Osteoarticular complications of erysipelas

Nadia Coste, Géraldine Perceau, Jean Léone, Paul Young, Francis Carsuzaa, Karine Bernardeau, Philippe Bernard
Journal of the American Academy of Dermatology 2004, 50 (2): 203-9

BACKGROUND: Rare osteoarticular complications occurring after erysipelas have been reported. We describe 9 patients in whom various osteoarticular complications developed during erysipelas.

OBJECTIVE: We sought to analyze osteoarticular complications during erysipelas, paying special attention to clinical, bacteriologic, and radiologic data.

METHODS: Data were retrospectively recorded from the files of patients seen in 3 dermatologic centers between 1998 and 2000. They included laboratory tests, bacteriologic cultures, radiologic investigations, and treatment modalities and outcome of both erysipelas and osteoarticular complications.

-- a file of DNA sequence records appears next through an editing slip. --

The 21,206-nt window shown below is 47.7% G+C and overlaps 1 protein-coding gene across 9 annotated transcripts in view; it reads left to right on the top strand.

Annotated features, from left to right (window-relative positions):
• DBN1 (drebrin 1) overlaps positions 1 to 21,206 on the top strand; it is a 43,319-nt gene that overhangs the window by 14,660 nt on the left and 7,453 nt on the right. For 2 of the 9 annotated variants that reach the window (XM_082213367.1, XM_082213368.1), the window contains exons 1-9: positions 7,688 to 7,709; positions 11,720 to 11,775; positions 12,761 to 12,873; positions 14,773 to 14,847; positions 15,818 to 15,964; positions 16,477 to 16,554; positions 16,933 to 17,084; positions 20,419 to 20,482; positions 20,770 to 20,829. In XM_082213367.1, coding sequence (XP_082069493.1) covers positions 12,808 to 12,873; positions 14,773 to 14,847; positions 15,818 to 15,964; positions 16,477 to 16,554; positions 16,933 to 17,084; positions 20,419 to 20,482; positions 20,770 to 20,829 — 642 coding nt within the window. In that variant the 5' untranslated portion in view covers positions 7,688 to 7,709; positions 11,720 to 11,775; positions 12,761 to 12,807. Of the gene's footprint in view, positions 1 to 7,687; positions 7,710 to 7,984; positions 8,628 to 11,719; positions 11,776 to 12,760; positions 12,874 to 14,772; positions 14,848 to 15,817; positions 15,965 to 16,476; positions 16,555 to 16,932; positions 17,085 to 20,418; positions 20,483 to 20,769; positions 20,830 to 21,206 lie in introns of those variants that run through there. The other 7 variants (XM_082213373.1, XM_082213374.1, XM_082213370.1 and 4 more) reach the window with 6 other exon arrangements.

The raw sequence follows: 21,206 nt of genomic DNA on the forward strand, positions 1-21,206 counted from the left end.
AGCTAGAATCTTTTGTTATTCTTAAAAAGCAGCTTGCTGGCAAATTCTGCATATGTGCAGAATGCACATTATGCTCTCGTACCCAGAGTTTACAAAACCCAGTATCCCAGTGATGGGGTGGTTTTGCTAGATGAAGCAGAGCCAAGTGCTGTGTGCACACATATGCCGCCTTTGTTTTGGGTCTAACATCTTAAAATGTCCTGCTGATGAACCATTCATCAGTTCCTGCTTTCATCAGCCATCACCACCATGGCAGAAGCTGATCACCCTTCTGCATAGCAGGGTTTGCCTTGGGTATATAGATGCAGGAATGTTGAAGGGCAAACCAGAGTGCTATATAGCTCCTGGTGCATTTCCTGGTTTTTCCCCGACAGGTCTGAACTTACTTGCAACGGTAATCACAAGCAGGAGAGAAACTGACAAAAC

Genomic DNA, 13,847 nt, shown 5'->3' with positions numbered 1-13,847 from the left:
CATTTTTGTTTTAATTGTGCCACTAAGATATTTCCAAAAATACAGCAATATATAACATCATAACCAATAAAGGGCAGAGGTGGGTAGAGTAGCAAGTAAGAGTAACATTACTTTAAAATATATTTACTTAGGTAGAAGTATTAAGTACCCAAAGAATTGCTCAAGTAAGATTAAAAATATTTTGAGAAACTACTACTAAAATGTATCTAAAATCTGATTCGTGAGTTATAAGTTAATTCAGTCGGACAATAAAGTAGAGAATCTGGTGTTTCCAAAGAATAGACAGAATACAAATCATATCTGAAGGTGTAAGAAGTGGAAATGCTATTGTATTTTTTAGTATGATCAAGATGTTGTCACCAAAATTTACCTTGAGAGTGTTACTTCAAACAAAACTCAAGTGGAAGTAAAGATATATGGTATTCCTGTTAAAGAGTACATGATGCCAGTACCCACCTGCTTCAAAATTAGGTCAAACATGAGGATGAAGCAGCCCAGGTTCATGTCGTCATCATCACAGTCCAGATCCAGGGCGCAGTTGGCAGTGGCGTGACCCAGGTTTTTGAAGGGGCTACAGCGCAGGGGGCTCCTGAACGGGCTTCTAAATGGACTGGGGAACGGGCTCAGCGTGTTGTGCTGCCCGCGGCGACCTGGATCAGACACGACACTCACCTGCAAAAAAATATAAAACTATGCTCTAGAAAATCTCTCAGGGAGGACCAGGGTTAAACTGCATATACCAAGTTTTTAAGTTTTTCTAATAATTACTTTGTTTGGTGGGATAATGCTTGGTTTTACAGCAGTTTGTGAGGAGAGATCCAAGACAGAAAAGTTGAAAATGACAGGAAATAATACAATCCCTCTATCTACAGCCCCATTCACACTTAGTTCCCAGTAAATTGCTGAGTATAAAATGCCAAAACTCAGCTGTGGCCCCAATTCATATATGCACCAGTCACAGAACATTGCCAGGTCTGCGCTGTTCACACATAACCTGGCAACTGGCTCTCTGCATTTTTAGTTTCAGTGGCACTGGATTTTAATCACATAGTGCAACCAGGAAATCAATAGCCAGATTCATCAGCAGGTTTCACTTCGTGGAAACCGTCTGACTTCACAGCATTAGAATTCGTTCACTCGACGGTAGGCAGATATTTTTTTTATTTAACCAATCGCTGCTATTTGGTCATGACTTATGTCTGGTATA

RESULTS: We observed 9 patients (7 men and 2 women; mean age 49.6 years) who first presented with typical erysipelas of the lower limb and then osteoarticular complications developed during the course of their disease, always localized to a joint contiguous to the erysipelas plaque. These complications included: relatively benign complications, ie, bursitis (n = 5) or algodystrophy (n = 1), occurring after erysipelas with favorable course; and more severe complications, ie, osteitis (n = 1), arthritis (n = 1), and septic tendinitis (n = 1), occurring after erysipelas characterized by local cutaneous complications (abscess, necrosis).

CONCLUSIONS: Osteoarticular complications of erysipelas can be divided into the 2 groups of nonseptic complications (mainly bursitis), which are characterized by a favorable outcome, and septic complications (osteitis, arthritis, tendinitis), which require specific, often prolonged treatment and, sometimes, operation. Their diagnosis is on the basis of clinical and radiologic findings rather than joint aspirations, which are usually not possible through infected skin tissue.

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